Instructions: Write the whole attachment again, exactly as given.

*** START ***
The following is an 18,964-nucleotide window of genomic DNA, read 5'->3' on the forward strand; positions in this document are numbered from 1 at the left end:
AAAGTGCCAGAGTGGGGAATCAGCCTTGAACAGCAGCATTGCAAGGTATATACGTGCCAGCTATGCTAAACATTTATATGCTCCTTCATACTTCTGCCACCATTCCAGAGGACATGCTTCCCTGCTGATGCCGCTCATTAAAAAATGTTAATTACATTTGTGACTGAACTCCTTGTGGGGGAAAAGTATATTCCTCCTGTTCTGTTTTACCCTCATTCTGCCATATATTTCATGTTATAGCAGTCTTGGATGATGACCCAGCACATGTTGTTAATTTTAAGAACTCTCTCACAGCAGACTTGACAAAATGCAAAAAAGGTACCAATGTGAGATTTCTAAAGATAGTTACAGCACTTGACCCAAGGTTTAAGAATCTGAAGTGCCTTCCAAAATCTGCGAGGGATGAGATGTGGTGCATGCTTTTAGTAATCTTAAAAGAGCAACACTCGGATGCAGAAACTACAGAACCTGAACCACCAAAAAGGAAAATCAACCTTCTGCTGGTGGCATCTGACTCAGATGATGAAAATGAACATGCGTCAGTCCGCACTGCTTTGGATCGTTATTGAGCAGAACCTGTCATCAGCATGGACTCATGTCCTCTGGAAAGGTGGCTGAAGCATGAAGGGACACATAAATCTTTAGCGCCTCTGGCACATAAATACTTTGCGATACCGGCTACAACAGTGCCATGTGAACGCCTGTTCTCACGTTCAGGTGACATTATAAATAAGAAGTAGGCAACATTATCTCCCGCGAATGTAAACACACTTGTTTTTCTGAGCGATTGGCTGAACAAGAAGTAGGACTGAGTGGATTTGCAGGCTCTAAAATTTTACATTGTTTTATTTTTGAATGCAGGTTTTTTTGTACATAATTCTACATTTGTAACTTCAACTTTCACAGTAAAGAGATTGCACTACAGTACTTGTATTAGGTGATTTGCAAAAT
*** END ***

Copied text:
The following is an 18,964-nucleotide window of genomic DNA, read 5'->3' on the forward strand; positions in this document are numbered from 1 at the left end:
AAAGTGCCAGAGTGGGGAATCAGCCTTGAACAGCAGCATTGCAAGGTATATACGTGCCAGCTATGCTAAACATTTATATGCTCCTTCATACTTCTGCCACCATTCCAGAGGACATGCTTCCCTGCTGATGCCGCTCATTAAAAAATGTTAATTACATTTGTGACTGAACTCCTTGTGGGGGAAAAGTATATTCCTCCTGTTCTGTTTTACCCTCATTCTGCCATATATTTCATGTTATAGCAGTCTTGGATGATGACCCAGCACATGTTGTTAATTTTAAGAACTCTCTCACAGCAGACTTGACAAAATGCAAAAAAGGTACCAATGTGAGATTTCTAAAGATAGTTACAGCACTTGACCCAAGGTTTAAGAATCTGAAGTGCCTTCCAAAATCTGCGAGGGATGAGATGTGGTGCATGCTTTTAGTAATCTTAAAAGAGCAACACTCGGATGCAGAAACTACAGAACCTGAACCACCAAAAAGGAAAATCAACCTTCTGCTGGTGGCATCTGACTCAGATGATGAAAATGAACATGCGTCAGTCCGCACTGCTTTGGATCGTTATTGAGCAGAACCTGTCATCAGCATGGACTCATGTCCTCTGGAAAGGTGGCTGAAGCATGAAGGGACACATAAATCTTTAGCGCCTCTGGCACATAAATACTTTGCGATACCGGCTACAACAGTGCCATGTGAACGCCTGTTCTCACGTTCAGGTGACATTATAAATAAGAAGTAGGCAACATTATCTCCCGCGAATGTAAACACACTTGTTTTTCTGAGCGATTGGCTGAACAAGAAGTAGGACTGAGTGGATTTGCAGGCTCTAAAATTTTACATTGTTTTATTTTTGAATGCAGGTTTTTTTGTACATAATTCTACATTTGTAACTTCAACTTTCACAGTAAAGAGATTGCACTACAGTACTTGTATTAGGTGATTTGCAAAAT